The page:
tions of genes that have significant AI in male samples, female samples, and
combined (male/female) samples.
| Y. Yang et al.
selected genes found almost 67% of the genes tested showed evidence for
AI within species (Wittkopp et al. 2008). This chip can be used to detect
allele-specific variation in expression within species. Large differences
between males and females were detected in the number of probe sets
that showed significant differences in AI. It is currently unclear whether
this result is explained by differences in AI between males and females
or by sex bias in overall expression making power for detection uneven.
As in microarray studies, to adequately assess ASE for a particular
transcript using RNA-Seq, there must be adequate coverage for both
alleles of that particular gene. For samples from the same organism and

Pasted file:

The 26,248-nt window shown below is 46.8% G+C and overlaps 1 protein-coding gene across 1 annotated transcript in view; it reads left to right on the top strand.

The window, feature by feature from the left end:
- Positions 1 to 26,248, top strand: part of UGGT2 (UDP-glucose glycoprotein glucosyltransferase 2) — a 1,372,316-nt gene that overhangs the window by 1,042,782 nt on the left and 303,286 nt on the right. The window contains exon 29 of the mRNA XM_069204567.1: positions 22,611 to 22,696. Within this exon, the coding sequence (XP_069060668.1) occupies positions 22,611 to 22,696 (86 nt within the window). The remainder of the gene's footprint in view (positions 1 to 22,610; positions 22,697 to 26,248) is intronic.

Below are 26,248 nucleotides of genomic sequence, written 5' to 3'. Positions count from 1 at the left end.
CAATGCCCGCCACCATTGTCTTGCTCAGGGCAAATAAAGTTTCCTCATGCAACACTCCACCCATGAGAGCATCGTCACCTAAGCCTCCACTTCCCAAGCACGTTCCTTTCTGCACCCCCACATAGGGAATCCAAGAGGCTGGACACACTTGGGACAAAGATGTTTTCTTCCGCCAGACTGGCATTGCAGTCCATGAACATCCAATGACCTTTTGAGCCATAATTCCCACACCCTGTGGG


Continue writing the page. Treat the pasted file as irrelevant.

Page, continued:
tissue, detection of transcription for a particular exon in four gigabases
of RNA-Seq data are 57% (R. Graze et al., unpublished data), whereas
detection is 72% for tiling arrays (Graze et al. 2009). Initial studies of
AI examined how many informative reads were needed per gene for
estimation of allelic frequencies (Fontanillas et al. 2010). This study
suggests that average depth of coverage needed is quite large if most
genes are to be evaluated. The actual coverage needed depends on
specific assumptions and the number varies, but it is often in excess
of 100·. Other examinations of RNA-Seq find that a minimum average
depth of five reads per nucleotide are needed for estimation of expres-
sion (McIntyre et al. 2011). One lane of a GAIIX provides sufficient
reads at a coverage of 5· to assess ?30% of the transcriptome (McIn-
tyre et al. 2011). Arrays still provide a cost effective way of assessing
transcription for the whole genome (Malone and Oliver 2011).
Detailed studies within species that examine AI variation genome-
wide and identify the impact of sex on this variation are needed to
understand the true extent of cis regulatory variation within species in
Drosophila. This array is a good tool for such studies because it will